School Children and Parolees: Not So Special Anymore
40 Pages Posted: 17 Jan 2011 Last revised: 25 Jan 2013
Date Written: September 30, 2010
The Fourth Amendment special needs exception may be one of the Court’s most puzzling doctrines. Since its origin, the Court has struggled to define its limits and its place in the Court’s suspicionless search and seizure jurisprudence. At times the Court has suggested that the exception is the only route to upholding a search or seizure in the absence of individualized suspicion, while at other times it has stated that it is just one of a limited number of exceptions to the requirement of individualized suspicion. Historically, while the application of the special needs exception has been unpredictable, one thing was clear: once the Court found a “special need,” the search in question was upheld.
More recently, the Court has struck down several suspicionless search schemes because, in the Court’s view, they were implemented with the primary purpose of ordinary crime control. However, just as some limits have appeared to rein in suspicionless and/or special needs searches, the Court seems ready to jettison the exception in favor of what it refers to as “a general Fourth Amendment analysis.”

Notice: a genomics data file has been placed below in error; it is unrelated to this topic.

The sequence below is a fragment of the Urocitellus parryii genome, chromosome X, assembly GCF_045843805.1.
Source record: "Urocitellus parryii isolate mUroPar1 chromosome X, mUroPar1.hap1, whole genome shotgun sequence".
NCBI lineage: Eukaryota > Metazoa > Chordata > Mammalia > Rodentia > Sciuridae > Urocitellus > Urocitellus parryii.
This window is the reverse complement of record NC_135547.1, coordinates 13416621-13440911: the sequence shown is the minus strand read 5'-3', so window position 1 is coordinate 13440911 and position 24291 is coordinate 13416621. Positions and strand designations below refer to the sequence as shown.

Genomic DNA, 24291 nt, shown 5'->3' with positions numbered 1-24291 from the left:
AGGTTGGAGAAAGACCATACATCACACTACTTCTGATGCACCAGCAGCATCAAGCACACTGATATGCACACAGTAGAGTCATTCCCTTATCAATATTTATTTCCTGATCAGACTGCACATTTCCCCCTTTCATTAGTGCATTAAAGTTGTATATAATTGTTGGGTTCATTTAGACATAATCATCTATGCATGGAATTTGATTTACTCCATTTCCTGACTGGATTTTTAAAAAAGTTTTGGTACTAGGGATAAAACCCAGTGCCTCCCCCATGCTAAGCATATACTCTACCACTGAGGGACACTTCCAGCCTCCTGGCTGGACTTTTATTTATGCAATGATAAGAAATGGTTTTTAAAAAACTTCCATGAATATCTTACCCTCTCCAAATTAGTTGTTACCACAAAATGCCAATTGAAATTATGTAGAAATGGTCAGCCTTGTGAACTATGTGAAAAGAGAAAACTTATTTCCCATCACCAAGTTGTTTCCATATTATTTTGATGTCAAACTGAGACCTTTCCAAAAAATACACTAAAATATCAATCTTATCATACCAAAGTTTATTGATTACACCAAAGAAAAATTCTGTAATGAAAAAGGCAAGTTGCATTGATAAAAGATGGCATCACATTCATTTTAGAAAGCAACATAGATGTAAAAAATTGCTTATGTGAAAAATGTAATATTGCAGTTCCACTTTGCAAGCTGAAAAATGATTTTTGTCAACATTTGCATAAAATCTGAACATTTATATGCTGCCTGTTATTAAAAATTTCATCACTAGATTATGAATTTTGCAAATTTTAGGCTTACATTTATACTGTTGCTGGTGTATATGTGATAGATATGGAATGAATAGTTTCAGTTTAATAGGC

This Article, written as part of the National Center for Justice and the Rule of Law annual Fourth Amendment symposium on Children and the Fourth Amendment, analyzes the current state of the special needs exception created in New Jersey v. T.L.O. The Article begins with a detailed discussion of the Court’s suspicionless search jurisprudence and explains how T.L.O., and specifically Justice Blackmun’s concurrence, shaped the Court’s jurisprudence. The Article then reviews two recent parolee/probationer cases as well as the Court’s most recent school search case, Safford Unified School District No. 1 v. Redding, and argues that these cases suggest that after decades of ambiguity, confusion, and even explicit contradiction, the Court appears to have given up in its attempts to define the special needs exception and instead has turned to the even less well defined “general Fourth Amendment analysis” to analyze suspicionless searches and seizures. Most troubling, the Court may have done so as a means to avoid the few limits, particularly the “primary purpose” test, recently imposed on special needs searches. The Article warns that while civil libertarians used to, and still do, lament the “standardlessness” and permissiveness of the special needs exception, they may be wishing for the good old days once they see where the “general Fourth Amendment analysis” path leads.
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